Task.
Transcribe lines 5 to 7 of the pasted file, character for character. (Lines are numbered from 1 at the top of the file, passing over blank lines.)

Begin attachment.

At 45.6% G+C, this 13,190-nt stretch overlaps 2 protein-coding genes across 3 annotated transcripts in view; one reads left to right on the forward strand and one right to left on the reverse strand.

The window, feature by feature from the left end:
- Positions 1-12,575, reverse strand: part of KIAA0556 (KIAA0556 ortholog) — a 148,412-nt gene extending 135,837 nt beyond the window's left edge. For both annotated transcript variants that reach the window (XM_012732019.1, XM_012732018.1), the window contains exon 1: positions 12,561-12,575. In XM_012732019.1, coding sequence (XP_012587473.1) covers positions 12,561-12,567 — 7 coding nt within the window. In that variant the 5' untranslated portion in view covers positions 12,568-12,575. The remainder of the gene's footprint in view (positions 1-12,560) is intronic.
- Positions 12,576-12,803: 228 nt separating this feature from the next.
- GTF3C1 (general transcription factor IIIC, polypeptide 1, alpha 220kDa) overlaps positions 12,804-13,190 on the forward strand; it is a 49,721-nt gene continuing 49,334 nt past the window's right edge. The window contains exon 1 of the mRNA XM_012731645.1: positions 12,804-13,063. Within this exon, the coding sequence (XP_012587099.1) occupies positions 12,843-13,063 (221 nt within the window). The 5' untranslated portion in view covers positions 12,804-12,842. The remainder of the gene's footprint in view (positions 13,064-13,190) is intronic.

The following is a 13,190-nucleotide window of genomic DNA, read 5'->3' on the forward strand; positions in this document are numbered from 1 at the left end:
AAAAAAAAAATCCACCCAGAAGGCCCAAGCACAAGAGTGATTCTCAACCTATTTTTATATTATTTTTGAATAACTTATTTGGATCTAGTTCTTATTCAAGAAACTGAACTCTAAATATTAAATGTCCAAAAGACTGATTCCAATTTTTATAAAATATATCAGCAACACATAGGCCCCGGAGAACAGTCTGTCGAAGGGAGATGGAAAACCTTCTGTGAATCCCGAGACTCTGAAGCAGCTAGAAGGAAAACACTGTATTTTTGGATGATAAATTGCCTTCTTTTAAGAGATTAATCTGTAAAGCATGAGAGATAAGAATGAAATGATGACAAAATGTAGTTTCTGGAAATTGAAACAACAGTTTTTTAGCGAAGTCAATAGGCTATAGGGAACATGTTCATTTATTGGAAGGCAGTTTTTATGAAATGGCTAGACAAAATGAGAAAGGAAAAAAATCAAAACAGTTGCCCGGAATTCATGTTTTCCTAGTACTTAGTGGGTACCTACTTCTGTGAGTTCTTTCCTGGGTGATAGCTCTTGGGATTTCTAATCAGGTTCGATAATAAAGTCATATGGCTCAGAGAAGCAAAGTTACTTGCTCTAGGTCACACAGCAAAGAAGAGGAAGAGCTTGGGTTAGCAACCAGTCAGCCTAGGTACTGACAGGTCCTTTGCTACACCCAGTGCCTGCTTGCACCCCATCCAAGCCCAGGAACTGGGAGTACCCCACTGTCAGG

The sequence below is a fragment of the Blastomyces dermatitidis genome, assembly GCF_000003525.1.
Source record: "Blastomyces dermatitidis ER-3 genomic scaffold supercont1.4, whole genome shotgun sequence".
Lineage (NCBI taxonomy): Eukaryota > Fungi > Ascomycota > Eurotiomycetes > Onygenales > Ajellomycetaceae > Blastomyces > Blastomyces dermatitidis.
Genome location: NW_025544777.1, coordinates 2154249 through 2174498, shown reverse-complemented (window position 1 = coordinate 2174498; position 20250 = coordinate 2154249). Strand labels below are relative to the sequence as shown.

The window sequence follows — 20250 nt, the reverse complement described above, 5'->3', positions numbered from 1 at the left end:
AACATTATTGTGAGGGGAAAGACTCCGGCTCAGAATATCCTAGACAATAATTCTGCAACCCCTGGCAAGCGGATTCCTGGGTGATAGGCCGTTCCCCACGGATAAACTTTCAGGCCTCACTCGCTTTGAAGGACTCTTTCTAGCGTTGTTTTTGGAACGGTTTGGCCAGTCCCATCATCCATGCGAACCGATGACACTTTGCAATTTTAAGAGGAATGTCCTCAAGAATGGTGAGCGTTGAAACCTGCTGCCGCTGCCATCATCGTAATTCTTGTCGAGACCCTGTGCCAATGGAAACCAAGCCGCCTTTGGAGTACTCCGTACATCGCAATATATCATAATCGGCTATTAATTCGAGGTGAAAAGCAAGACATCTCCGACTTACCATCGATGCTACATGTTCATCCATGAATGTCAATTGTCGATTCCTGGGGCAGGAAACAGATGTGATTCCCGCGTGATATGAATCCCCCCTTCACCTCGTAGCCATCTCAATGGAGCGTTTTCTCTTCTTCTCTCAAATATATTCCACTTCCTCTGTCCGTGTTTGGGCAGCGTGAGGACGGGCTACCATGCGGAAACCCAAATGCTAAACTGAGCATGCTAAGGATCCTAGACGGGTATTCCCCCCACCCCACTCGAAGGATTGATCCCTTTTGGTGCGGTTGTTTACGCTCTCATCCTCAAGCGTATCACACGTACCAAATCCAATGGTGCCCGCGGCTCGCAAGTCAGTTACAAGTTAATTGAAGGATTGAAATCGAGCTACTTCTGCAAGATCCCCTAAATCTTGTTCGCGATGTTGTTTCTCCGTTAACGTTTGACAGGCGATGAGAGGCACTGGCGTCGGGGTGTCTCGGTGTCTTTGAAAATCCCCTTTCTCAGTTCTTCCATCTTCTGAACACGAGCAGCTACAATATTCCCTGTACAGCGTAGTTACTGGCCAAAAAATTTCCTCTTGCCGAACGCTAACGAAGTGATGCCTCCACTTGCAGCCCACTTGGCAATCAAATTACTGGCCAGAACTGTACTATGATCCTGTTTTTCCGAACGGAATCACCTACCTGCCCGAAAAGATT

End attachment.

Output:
- GTF3C1 (general transcription factor IIIC, polypeptide 1, alpha 220kDa) overlaps positions 12,804-13,190 on the forward strand; it is a 49,721-nt gene continuing 49,334 nt past the window's right edge. The window contains exon 1 of the mRNA XM_012731645.1: positions 12,804-13,063. Within this exon, the coding sequence (XP_012587099.1) occupies positions 12,843-13,063 (221 nt within the window). The 5' untranslated portion in view covers positions 12,804-12,842. The remainder of the gene's footprint in view (positions 13,064-13,190) is intronic.

The following is a 13,190-nucleotide window of genomic DNA, read 5'->3' on the forward strand; positions in this document are numbered from 1 at the left end:
AAAAAAAAAATCCACCCAGAAGGCCCAAGCACAAGAGTGATTCTCAACCTATTTTTATATTATTTTTGAATAACTTATTTGGATCTAGTTCTTATTCAAGAAACTGAACTCTAAATATTAAATGTCCAAAAGACTGATTCCAATTTTTATAAAATATATCAGCAACACATAGGCCCCGGAGAACAGTCTGTCGAAGGGAGATGGAAAACCTTCTGTGAATCCCGAGACTCTGAAGCAGCTAGAAGGAAAACACTGTATTTTTGGATGATAAATTGCCTTCTTTTAAGAGATTAATCTGTAAAGCATGAGAGATAAGAATGAAATGATGACAAAATGTAGTTTCTGGAAATTGAAACAACAGTTTTTTAGCGAAGTCAATAGGCTATAGGGAACATGTTCATTTATTGGAAGGCAGTTTTTATGAAATGGCTAGACAAAATGAGAAAGGAAAAAAATCAAAACAGTTGCCCGGAATTCATGTTTTCCTAGTACTTAGTGGGTACCTACTTCTGTGAGTTCTTTCCTGGGTGATAGCTCTTGGGATTTCTAATCAGGTTCGATAATAAAGTCATATGGCTCAGAGAAGCAAAGTTACTTGCTCTAGGTCACACAGCAAAGAAGAGGAAGAGCTTGGGTTAGCAACCAGTCAGCCTAGGTACTGACAGGTCCTTTGCTACACCCAGTGCCTGCTTGCACCCCATCCAAGCCCAGGAACTGGGAGTACCCCACTGTCAGG